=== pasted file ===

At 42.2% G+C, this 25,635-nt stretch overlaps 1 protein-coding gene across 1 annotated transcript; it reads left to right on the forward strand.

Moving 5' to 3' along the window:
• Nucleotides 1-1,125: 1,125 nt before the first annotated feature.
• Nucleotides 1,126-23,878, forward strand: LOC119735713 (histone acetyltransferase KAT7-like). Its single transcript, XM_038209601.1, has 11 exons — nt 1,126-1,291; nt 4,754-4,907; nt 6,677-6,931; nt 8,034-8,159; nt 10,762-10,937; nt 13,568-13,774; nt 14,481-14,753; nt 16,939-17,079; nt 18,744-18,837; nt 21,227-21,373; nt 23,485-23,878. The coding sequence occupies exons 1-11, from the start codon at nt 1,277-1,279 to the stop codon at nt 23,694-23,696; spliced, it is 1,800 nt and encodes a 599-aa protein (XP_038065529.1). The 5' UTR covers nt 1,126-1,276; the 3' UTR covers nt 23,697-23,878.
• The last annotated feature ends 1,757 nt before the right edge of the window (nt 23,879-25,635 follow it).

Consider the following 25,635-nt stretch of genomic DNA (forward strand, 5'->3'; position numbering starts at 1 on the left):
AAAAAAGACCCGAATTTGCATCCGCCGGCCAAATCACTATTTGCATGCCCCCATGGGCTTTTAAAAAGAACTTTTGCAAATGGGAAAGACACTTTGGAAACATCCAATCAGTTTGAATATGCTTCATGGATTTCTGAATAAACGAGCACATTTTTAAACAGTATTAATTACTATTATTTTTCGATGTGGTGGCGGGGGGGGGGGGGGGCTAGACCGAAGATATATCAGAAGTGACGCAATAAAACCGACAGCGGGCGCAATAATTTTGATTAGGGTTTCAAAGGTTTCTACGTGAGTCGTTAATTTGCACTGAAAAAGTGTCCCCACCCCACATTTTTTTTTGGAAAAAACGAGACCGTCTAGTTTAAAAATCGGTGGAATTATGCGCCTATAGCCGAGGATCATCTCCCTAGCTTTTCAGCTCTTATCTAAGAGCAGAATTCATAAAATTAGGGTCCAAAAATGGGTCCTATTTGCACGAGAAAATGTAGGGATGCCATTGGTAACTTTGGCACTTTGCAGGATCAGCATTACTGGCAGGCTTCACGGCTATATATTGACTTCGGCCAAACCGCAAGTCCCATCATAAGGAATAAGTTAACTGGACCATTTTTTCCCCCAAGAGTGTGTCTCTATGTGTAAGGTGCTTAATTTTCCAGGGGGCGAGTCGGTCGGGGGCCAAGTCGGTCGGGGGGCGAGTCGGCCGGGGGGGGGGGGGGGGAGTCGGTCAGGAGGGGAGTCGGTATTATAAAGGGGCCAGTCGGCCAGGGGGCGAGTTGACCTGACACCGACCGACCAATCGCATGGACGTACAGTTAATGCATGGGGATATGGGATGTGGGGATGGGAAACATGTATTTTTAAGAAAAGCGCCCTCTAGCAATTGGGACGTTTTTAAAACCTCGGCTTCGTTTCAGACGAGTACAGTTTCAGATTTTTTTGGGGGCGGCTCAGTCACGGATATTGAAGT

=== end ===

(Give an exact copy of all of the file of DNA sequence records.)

At 42.2% G+C, this 25,635-nt stretch overlaps 1 protein-coding gene across 1 annotated transcript; it reads left to right on the forward strand.

Moving 5' to 3' along the window:
• Nucleotides 1-1,125: 1,125 nt before the first annotated feature.
• Nucleotides 1,126-23,878, forward strand: LOC119735713 (histone acetyltransferase KAT7-like). Its single transcript, XM_038209601.1, has 11 exons — nt 1,126-1,291; nt 4,754-4,907; nt 6,677-6,931; nt 8,034-8,159; nt 10,762-10,937; nt 13,568-13,774; nt 14,481-14,753; nt 16,939-17,079; nt 18,744-18,837; nt 21,227-21,373; nt 23,485-23,878. The coding sequence occupies exons 1-11, from the start codon at nt 1,277-1,279 to the stop codon at nt 23,694-23,696; spliced, it is 1,800 nt and encodes a 599-aa protein (XP_038065529.1). The 5' UTR covers nt 1,126-1,276; the 3' UTR covers nt 23,697-23,878.
• The last annotated feature ends 1,757 nt before the right edge of the window (nt 23,879-25,635 follow it).

Consider the following 25,635-nt stretch of genomic DNA (forward strand, 5'->3'; position numbering starts at 1 on the left):
AAAAAAGACCCGAATTTGCATCCGCCGGCCAAATCACTATTTGCATGCCCCCATGGGCTTTTAAAAAGAACTTTTGCAAATGGGAAAGACACTTTGGAAACATCCAATCAGTTTGAATATGCTTCATGGATTTCTGAATAAACGAGCACATTTTTAAACAGTATTAATTACTATTATTTTTCGATGTGGTGGCGGGGGGGGGGGGGGGCTAGACCGAAGATATATCAGAAGTGACGCAATAAAACCGACAGCGGGCGCAATAATTTTGATTAGGGTTTCAAAGGTTTCTACGTGAGTCGTTAATTTGCACTGAAAAAGTGTCCCCACCCCACATTTTTTTTTGGAAAAAACGAGACCGTCTAGTTTAAAAATCGGTGGAATTATGCGCCTATAGCCGAGGATCATCTCCCTAGCTTTTCAGCTCTTATCTAAGAGCAGAATTCATAAAATTAGGGTCCAAAAATGGGTCCTATTTGCACGAGAAAATGTAGGGATGCCATTGGTAACTTTGGCACTTTGCAGGATCAGCATTACTGGCAGGCTTCACGGCTATATATTGACTTCGGCCAAACCGCAAGTCCCATCATAAGGAATAAGTTAACTGGACCATTTTTTCCCCCAAGAGTGTGTCTCTATGTGTAAGGTGCTTAATTTTCCAGGGGGCGAGTCGGTCGGGGGCCAAGTCGGTCGGGGGGCGAGTCGGCCGGGGGGGGGGGGGGGGAGTCGGTCAGGAGGGGAGTCGGTATTATAAAGGGGCCAGTCGGCCAGGGGGCGAGTTGACCTGACACCGACCGACCAATCGCATGGACGTACAGTTAATGCATGGGGATATGGGATGTGGGGATGGGAAACATGTATTTTTAAGAAAAGCGCCCTCTAGCAATTGGGACGTTTTTAAAACCTCGGCTTCGTTTCAGACGAGTACAGTTTCAGATTTTTTTGGGGGCGGCTCAGTCACGGATATTGAAGT